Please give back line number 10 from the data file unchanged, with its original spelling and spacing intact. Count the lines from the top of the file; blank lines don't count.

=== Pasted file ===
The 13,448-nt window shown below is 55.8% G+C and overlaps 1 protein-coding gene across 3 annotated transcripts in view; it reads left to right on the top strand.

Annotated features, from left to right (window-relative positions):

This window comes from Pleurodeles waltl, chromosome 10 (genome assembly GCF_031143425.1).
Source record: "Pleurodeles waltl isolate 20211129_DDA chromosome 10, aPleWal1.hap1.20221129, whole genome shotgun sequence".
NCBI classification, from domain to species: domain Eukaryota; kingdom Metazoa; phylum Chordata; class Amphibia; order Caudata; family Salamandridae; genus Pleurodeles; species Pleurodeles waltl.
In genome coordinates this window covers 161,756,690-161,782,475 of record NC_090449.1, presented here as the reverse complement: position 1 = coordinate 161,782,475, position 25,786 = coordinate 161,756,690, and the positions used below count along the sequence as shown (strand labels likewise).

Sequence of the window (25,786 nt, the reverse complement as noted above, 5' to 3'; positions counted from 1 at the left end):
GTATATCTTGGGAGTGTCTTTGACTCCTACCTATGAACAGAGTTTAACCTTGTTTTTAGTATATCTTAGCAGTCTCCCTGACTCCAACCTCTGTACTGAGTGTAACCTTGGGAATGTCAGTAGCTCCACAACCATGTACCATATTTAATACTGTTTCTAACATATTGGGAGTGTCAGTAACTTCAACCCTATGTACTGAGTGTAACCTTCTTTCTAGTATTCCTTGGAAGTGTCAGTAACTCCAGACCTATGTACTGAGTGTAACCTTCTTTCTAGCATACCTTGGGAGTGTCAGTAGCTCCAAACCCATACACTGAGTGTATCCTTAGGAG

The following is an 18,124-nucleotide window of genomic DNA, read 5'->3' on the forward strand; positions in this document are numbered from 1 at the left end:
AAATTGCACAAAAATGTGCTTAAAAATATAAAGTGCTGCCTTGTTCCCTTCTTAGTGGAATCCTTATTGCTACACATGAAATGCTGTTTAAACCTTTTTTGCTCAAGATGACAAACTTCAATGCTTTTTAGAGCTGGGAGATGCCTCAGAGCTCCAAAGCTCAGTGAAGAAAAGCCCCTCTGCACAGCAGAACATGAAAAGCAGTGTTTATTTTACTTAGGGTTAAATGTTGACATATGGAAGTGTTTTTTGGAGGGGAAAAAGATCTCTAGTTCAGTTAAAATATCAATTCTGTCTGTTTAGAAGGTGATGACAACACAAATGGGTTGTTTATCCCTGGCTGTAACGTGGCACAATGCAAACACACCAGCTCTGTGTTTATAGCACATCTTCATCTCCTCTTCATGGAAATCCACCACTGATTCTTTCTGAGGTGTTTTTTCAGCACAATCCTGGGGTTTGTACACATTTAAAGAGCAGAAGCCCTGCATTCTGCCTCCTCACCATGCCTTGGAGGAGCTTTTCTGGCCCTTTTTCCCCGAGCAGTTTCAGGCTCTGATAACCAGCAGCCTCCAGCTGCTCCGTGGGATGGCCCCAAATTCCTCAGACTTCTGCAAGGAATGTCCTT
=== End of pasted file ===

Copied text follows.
AAATTGCACAAAAATGTGCTTAAAAATATAAAGTGCTGCCTTGTTCCCTTCTTAGTGGAATCCTTATTGCTACACATGAAATGCTGTTTAAACCTTTTTTGCTCAAGATGACAAACTTCAATGCTTTTTAGAGCTGGGAGATGCCTCAGAGCTCCAAAGCTCAGTGAAGAAAAGCCCCTCTGCACAGCAGAACATGAAAAGCAGTGTTTATTTTACTTAGGGTTAAATGTTGACATATGGAAGTGTTTTTTGGAGGGGAAAAAGATCTCTAGTTCAGTTAAAATATCAATTCTGTCTGTTTAGAAGGTGATGACAACACAAATGGGTTGTTTATCCCTGGCTGTAACGTGGCACAATGCAAACACACCAGCTCTGTGTTTATAGCACATCTTCATCTCCTCTTCATGGAAATCCACCACTGATTCTTTCTGAGGTGTTTTTTCAGCACAATCCTGGGGTTTGTACACATTTAAAGAGCAGAAGCCCTGCATTCTGCCTCCTCACCATGCCTTGGAGGAGCTTTTCTGGCCCTTTTTCCCCGAGCAGTTTCAGGCTCTGATAACCAGCAGCCTCCAGCTGCTCCGTGGGATGGCCCCAAATTCCTCAGACTTCTGCAAGGAATGTCCTT